Saturday, December 30, 2006

Contracts in Object Orientated Code

A school of thought, which is widely supported, suggests that when two pieces of code communicate they form a contract. That is if code A ("the client") calls code B ("the supplier") with some data it will expect code B to have certain behaviour, return certain data and handle exceptional/erroneous/odd inputs in a certain way. The idea is called "Design by Contract" (DBC).

It occured to me that DBC could be formalised by extending interfaces into Contracts.

About Design by Contract

In simple terms:

  1. The Supplier expects input data to meet certain conditions - "pre-conditions"
  2. The Client expects the Supplier to behave in certain way - if the Supplier changes or stores data as well as returning output data it is harder to predict what will happen.
  3. The Client expects output data to meet certain conditions - "post-conditions"

Pre-conditions - the Supplier is responsible for checking pre-conditions

Behaviour - if the Supplier code does not alter the state of the system but instead just returns data to the client then the Supplier's code is said to be Side-Effect free - Functional Programming techniques attempt to minimise Side Effects and Imperative Object Orientated techniques attempt to Encapsulate them within a manageable number of lines of code. Behaviour is usually tested by injecting Mock Object's as input data into the Supplier.

Post-Conditions - Client test code is used to create Assertions about the Supplier's code. Test Framework's allow us to create Unit Tests that test different Post-Conditions.

How to extend Object Orientated (OO) Frameworks to support DBC.

Many OO frameworks such as .Net and Java leave it primarily upto the developer to use DBC techniques. As an example in C# a Pre-Condition might be:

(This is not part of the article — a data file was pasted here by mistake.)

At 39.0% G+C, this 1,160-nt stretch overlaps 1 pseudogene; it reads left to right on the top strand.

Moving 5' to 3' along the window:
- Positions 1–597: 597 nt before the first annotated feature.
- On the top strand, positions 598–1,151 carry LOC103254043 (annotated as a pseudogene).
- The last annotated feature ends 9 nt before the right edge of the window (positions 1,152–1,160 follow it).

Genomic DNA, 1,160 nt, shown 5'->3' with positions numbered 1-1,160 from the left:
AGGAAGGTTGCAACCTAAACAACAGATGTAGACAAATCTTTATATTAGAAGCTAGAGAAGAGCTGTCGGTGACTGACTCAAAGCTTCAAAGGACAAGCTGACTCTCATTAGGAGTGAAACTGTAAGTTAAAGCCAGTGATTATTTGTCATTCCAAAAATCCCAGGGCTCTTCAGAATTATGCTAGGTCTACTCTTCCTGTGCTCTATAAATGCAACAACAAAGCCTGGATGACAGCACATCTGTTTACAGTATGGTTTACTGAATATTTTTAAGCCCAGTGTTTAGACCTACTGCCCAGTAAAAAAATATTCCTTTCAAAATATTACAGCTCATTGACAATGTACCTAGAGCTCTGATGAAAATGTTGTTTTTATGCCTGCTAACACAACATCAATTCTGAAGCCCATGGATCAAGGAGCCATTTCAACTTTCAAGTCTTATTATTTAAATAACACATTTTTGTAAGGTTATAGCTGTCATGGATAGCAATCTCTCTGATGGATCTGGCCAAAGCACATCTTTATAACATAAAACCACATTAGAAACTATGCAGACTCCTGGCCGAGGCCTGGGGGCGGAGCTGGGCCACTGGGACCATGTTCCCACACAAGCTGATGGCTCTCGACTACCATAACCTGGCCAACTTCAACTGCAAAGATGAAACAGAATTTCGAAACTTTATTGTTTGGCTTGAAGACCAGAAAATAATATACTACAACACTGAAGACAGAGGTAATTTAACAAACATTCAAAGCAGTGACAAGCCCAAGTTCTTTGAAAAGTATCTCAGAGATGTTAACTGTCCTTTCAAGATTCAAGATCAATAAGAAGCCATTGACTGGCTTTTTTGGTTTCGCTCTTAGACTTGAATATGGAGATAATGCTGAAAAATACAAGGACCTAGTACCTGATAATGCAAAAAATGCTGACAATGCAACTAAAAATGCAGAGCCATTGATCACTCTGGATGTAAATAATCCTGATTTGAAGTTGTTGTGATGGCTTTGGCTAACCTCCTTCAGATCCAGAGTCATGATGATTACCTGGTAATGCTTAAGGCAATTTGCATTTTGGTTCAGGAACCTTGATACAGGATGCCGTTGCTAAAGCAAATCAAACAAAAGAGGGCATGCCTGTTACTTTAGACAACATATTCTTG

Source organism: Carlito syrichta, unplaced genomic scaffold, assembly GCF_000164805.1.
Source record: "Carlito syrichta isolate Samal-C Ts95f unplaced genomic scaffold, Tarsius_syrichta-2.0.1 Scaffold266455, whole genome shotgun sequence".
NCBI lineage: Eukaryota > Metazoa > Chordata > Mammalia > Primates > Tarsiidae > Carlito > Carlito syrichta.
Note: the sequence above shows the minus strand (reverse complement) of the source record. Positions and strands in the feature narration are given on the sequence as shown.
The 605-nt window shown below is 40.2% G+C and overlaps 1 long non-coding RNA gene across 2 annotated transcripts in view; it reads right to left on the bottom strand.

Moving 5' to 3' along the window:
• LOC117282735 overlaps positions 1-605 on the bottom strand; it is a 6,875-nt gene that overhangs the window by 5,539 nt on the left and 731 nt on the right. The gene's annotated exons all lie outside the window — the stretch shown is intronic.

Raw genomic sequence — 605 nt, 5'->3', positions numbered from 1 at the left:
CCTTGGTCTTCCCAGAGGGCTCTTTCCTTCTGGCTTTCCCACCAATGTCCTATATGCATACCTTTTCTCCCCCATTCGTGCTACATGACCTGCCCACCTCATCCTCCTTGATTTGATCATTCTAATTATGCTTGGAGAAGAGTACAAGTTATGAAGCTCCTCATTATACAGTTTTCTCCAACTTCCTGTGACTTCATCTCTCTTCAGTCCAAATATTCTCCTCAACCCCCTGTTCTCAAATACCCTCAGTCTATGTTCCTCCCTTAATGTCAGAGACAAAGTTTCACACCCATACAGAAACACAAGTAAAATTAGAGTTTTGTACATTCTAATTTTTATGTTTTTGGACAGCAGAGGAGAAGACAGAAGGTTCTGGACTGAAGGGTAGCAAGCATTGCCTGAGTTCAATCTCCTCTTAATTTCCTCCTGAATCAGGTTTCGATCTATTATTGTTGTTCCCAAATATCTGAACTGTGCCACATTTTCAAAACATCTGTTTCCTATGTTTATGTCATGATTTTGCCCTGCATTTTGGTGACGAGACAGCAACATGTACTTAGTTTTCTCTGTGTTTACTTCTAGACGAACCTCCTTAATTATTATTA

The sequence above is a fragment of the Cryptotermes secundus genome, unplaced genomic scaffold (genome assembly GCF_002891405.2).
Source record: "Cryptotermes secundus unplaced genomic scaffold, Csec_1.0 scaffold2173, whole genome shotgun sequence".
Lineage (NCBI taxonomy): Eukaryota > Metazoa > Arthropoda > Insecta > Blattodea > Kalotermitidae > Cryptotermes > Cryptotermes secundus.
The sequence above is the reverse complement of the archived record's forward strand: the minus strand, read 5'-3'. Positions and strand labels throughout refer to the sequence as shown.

if (inputParameter == null)
{
throw new ArgumentNullException("inputParemter");
}

This code simply checks an input parameter to ensure it is not a null reference and throws an exception if it is.

.Net does have an extension called Spec# that adds DBC functionality. Now I don't claim to be an expert on Spec# or any other specific DBC framework, however, it seems to me that DBC would be better implemented by "upgrading" interfaces into Contracts rather than decorating Classes with contract information.

Why extend interfaces to support DBC?

  1. An interface by its nature has public methods, properties etc - it is public and therefore requires a contract
  2. An interface can then have any number of concrete implementations, which all meet the pre and post conditions
  3. An interface can then be a single port of call for all contractual information - function declarations, pre-conditions, post-conditions and exception types
  4. This would negate the need for verbose commenting of functions and reduce the need for a throws keyword in Java
  5. It would reduce the clutter in classes

An Example:

An interface IPerson, which has a single property Name, which cannot be null might look like:

contract CPerson
{
[PreCondition: NotNull(Name)]
string Name
{
get;
set;
}
}

A concrete class would then "agree to"/"support" a contract, including any Pre-conditions and Post-conditions etc.

Any thoughts on this idea are more than welcome!

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